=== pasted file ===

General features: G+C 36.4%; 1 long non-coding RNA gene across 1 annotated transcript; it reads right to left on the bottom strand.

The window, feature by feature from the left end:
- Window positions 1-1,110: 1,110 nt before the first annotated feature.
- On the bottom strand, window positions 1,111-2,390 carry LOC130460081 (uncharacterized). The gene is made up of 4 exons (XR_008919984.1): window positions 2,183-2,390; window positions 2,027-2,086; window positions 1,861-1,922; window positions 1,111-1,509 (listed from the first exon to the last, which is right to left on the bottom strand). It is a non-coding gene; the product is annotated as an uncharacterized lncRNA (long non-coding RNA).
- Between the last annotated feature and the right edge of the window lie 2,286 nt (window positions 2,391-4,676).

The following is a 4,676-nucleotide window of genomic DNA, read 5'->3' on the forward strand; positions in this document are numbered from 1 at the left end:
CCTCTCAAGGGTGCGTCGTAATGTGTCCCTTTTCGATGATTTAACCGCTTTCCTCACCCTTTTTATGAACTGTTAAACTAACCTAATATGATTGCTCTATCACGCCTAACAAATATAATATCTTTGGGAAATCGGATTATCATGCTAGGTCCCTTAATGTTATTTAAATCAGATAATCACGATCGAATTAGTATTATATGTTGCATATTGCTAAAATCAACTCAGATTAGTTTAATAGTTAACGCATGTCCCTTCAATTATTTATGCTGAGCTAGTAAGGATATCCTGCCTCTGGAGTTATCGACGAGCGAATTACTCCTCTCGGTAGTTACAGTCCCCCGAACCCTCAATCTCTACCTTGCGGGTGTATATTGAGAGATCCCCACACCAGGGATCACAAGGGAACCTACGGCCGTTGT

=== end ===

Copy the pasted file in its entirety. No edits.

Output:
General features: G+C 36.4%; 1 long non-coding RNA gene across 1 annotated transcript; it reads right to left on the bottom strand.

The window, feature by feature from the left end:
- Window positions 1-1,110: 1,110 nt before the first annotated feature.
- On the bottom strand, window positions 1,111-2,390 carry LOC130460081 (uncharacterized). The gene is made up of 4 exons (XR_008919984.1): window positions 2,183-2,390; window positions 2,027-2,086; window positions 1,861-1,922; window positions 1,111-1,509 (listed from the first exon to the last, which is right to left on the bottom strand). It is a non-coding gene; the product is annotated as an uncharacterized lncRNA (long non-coding RNA).
- Between the last annotated feature and the right edge of the window lie 2,286 nt (window positions 2,391-4,676).

The following is a 4,676-nucleotide window of genomic DNA, read 5'->3' on the forward strand; positions in this document are numbered from 1 at the left end:
CCTCTCAAGGGTGCGTCGTAATGTGTCCCTTTTCGATGATTTAACCGCTTTCCTCACCCTTTTTATGAACTGTTAAACTAACCTAATATGATTGCTCTATCACGCCTAACAAATATAATATCTTTGGGAAATCGGATTATCATGCTAGGTCCCTTAATGTTATTTAAATCAGATAATCACGATCGAATTAGTATTATATGTTGCATATTGCTAAAATCAACTCAGATTAGTTTAATAGTTAACGCATGTCCCTTCAATTATTTATGCTGAGCTAGTAAGGATATCCTGCCTCTGGAGTTATCGACGAGCGAATTACTCCTCTCGGTAGTTACAGTCCCCCGAACCCTCAATCTCTACCTTGCGGGTGTATATTGAGAGATCCCCACACCAGGGATCACAAGGGAACCTACGGCCGTTGT